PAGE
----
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- Estimated life of 45.7 years based on 3 hours use per day
- No lead or mercury means easy and environmentally safe disposal
Lighting Facts Per Bulb
|Brightness 1200 lumens|
Estimated Yearly Energy Cost $1.02
Based on 3 hrs/day, 11¢/kWh
Cost depends on rates and use
Based on 3 hrs/day45.7 years
|Energy Used8.5 watts|
Philips LED T8 3' InstantFit 4000K cool white 9 watt non-dimmable T8 LED lamps are compatible with most instant-start ballasts and some programmed-start and emergency ballasts. They eliminate the need to have an electrician rewire the fixture. Simply take out the existing fluorescent T8 lamp and replace with the Philips LED T8 InstantFit lamp. They are an ideal energy saving choice for existing linear fluorescent fixtures. Suitable for use in fixtures where ambient temperature is between -4°F and 113°F. Can be used in lensed recessed troffers.
- Compatible with most instant-start ballasts and some programmed-start and emergency ballasts. Does not work with magnetic or rapid-start ballasts. Power must be turned off to fixture before installing. Call one of our Lighting Specialists at 888.455.2800 for details.
- Non-Dimmable. Do not use with dimming ballasts
- Direct replacement for:
- Eliminate the need for rewiring and allows the fixture to maintain original UL and CSA compliance
- Perfect for applications with frequent "on/off" switching cycles, and buildings that desire to be mercury free
- Instant on, no flicker or buzz
- Fits into existing linear fixtures
- Emits virtually no UV rays or IR
- Glass-free for use in food areas and refrigerated food displays
- To be used with shunted lamp holders
- 1200 lumens is based on a normal ballast factor
- Suitable for damp locations
A rating, expressed in watts, to indicate the rate at which a lamp consumes energy. Also known as wattage value.
A measure of "electrical pressure" between two points. The voltage specification of an incandescent lamp is the electrical "pressure" required to drive it at its designed point. The "voltage" of a ballast (e.g. 120 V) refers to the line voltage coming from the power source and is connected to the ballast.
The end (or ends) of the lamp that fits into the socket.
The description of the general appearance of a lamp/bulb consists of a letter(s) followed by a number. The letter indicates the shape of the bulb and the number relates to the diameter of the bulb in eighths of an inch. For example, a common household bulb is the A-19. The bulb is "A" shape and the diameter would be nineteen 8ths of an inch, or 2 3/8".
The color of the light produced by a bulb
Color Rendering Index is an international system used to rate a lamp's ability to render object colors. The higher the CRI (based upon a 0-100 scale) the richer and more accurately colors generally appear. CRI differences among lamps are not usually visible to the eye unless the difference is more than 3-5 points.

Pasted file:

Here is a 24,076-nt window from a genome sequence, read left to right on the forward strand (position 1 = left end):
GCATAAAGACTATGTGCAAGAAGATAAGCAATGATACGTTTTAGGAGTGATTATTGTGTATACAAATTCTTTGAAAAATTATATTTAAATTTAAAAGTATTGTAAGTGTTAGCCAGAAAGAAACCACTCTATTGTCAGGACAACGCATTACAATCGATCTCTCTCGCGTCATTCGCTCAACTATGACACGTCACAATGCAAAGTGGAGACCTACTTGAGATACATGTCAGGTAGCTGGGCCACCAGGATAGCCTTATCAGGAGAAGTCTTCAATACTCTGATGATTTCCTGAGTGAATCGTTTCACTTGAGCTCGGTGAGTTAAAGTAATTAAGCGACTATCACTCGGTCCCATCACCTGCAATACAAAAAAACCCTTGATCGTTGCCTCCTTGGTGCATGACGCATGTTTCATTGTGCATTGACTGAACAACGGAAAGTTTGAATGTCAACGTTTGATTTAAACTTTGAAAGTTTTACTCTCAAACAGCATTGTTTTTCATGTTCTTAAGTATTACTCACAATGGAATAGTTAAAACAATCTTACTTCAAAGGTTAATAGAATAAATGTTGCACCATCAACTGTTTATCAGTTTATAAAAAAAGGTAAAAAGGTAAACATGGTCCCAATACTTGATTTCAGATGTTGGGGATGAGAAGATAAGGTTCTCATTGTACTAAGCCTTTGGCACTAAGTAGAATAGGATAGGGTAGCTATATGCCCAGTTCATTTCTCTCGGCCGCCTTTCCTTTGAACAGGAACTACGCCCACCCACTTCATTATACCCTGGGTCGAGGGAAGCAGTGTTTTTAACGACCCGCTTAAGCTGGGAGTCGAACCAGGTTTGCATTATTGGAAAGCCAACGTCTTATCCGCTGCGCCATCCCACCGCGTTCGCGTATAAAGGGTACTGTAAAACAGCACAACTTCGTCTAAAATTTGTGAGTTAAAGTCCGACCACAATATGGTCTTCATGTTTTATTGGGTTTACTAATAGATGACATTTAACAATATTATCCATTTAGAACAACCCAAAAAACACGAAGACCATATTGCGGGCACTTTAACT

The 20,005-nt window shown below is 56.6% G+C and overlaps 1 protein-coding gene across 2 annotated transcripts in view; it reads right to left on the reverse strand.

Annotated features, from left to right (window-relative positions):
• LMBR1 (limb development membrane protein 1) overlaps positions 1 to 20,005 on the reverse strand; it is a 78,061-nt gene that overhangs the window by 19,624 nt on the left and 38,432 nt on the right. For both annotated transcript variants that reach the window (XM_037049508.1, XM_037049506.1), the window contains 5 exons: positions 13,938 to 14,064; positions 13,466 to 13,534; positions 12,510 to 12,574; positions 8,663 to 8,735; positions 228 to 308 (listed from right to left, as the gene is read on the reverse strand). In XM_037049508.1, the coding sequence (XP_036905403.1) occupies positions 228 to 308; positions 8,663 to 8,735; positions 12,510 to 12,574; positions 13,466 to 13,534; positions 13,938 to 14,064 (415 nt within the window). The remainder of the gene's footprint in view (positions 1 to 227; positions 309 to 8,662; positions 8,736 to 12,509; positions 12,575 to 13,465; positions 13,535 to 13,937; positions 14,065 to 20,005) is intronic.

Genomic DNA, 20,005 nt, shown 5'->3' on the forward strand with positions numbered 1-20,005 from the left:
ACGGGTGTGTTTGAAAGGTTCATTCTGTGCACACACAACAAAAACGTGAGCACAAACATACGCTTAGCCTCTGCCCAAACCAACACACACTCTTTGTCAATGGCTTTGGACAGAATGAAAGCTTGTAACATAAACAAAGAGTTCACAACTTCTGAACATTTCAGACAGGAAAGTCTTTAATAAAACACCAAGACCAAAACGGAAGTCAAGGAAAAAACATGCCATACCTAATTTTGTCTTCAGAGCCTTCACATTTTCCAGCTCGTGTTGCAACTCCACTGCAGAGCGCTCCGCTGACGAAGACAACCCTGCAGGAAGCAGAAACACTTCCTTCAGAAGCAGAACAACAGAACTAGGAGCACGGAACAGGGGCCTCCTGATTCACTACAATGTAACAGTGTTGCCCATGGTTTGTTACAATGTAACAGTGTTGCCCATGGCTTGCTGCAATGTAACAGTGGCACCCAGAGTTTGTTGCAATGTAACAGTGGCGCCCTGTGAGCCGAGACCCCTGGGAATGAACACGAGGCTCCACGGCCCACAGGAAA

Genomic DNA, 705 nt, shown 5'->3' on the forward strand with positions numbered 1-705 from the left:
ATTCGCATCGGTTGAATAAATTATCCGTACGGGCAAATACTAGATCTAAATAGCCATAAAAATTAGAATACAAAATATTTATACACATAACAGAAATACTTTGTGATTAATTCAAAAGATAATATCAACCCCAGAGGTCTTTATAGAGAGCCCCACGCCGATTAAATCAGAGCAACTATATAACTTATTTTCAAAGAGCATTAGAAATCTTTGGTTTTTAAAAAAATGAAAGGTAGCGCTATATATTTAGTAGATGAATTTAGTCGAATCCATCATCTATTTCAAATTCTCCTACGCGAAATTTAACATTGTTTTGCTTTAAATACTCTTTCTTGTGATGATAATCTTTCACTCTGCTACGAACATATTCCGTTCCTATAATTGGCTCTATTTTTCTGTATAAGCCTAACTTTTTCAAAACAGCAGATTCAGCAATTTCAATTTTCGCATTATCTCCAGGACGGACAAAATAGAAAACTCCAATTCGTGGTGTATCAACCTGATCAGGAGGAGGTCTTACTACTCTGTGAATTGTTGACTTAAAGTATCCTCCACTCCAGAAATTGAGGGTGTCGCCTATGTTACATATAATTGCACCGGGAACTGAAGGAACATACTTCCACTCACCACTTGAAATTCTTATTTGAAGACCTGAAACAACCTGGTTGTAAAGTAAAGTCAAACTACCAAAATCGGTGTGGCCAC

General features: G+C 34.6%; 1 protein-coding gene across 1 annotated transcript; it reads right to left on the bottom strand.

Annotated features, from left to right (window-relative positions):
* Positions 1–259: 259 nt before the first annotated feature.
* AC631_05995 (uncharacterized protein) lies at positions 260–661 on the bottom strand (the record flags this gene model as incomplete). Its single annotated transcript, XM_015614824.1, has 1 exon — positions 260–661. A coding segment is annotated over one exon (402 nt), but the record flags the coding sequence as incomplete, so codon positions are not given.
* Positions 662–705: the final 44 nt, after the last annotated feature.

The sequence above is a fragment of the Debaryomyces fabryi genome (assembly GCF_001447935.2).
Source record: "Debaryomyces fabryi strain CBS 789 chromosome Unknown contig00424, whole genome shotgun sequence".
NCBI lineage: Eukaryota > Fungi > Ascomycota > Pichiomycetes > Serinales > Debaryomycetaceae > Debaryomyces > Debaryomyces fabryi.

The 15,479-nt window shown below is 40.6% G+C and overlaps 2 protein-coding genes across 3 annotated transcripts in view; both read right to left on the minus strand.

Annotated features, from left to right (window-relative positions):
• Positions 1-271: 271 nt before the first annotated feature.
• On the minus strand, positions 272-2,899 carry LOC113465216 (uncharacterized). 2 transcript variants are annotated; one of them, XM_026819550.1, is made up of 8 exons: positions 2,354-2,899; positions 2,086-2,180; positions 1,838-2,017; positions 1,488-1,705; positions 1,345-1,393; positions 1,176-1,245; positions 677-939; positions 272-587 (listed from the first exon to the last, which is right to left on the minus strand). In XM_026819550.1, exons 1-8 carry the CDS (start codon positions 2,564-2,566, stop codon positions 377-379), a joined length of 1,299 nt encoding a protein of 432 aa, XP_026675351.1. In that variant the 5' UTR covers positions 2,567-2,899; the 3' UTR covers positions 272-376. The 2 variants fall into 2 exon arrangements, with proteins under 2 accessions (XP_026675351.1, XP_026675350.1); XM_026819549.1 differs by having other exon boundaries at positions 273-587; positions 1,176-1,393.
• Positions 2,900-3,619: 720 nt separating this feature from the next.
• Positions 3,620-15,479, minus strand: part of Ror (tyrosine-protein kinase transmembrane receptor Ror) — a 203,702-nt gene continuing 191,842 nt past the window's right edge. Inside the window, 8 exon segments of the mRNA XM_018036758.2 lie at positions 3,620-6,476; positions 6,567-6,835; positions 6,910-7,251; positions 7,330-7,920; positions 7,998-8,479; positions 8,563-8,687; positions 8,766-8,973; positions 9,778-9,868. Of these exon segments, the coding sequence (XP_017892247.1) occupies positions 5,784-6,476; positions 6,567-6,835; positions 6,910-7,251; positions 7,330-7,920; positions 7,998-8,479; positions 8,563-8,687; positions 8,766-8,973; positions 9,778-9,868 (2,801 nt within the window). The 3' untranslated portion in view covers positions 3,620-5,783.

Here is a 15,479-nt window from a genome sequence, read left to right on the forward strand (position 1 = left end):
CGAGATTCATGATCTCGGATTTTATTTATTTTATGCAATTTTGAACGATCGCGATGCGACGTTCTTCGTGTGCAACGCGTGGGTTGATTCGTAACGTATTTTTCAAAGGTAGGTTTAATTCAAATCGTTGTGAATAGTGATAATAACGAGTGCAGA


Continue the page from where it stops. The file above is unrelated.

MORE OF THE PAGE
|Color Temperature (Kelvin)
Color Temperature (Kelvin)
An expression of the hue of the light emitted, measured in degrees Kelvin. Usually expressed by a four digit number followed by (k), such as 2700k. Higher temperatures indicate whiter, "cooler" colors, while lower temperatures indicate yellower, "warmer" colors. Some common Kelvin temperature benchmarks are 2700k (warm white), 3500k (neutral white), 4100k (cool white), 5000k (bright white), and 6500k (daylight).
A rating of the initial light output of a bulb, rated after 100 hrs of operation. Lumens are a measure of how much light falls on one square foot of area, one foot away from the light source.
The surface finish of a bulb, which may affect the quality of the light emitted.
The technology implemented by the bulb, e.g. incandescent, halogen, LED
|Average Rated Life (hr)
Average Rated Life (hr)
A measurement of the average length of time, between first use and the point when 50% of the lamps tested have stopped functioning, , using an operating cycle of 3 hours on, 20 minutes off.
|Operating Temperature (°F)
Operating Temperature (°F)
The ambient temperature in which the product can safely operate.
|-4 to 113
|Beam Angle (°)
Beam Angle (°)
The width of a light beam, expressed in degrees. The beam angle is often part of the ordering code for reflector lamps. For example, a 50PAR30/HIR/NFL25 is a 50-watt PAR30 narrow flood lamp with a beam angle of 25 degrees.
|Bulb Power Type
Bulb Power Type
Defines how a lamp is powered, whether it needs a ballast or not, or can use either
Also referred to as "Maximum Overall Length" (MOL). For light bulbs, it measures the length of a light bulb, from the top of the bulb to the bottom of the base or pins and is typically expressed in inches. For light fixtures and ballasts, it applies to the total horizontal length of the item.
Light bulbs: a measurement of a bulb's width taken at the widest point of the bulb. Fixtures: the measurement across the widest point of a circular fixture.
Type of socket a linear lamp is compatible with, whether shunted, non-shunted or both.
|5 year limited
Approved by the DesignLights Consortium, a collaboration of utility companies and regional energy efficiency organizations. Approved products meet the consortium's standards for ensuring high-quality, energy-efficient lighting design. There are two levels, Standard and Premium
Code identifying the product in DLC (DesignLights Consortium) listings.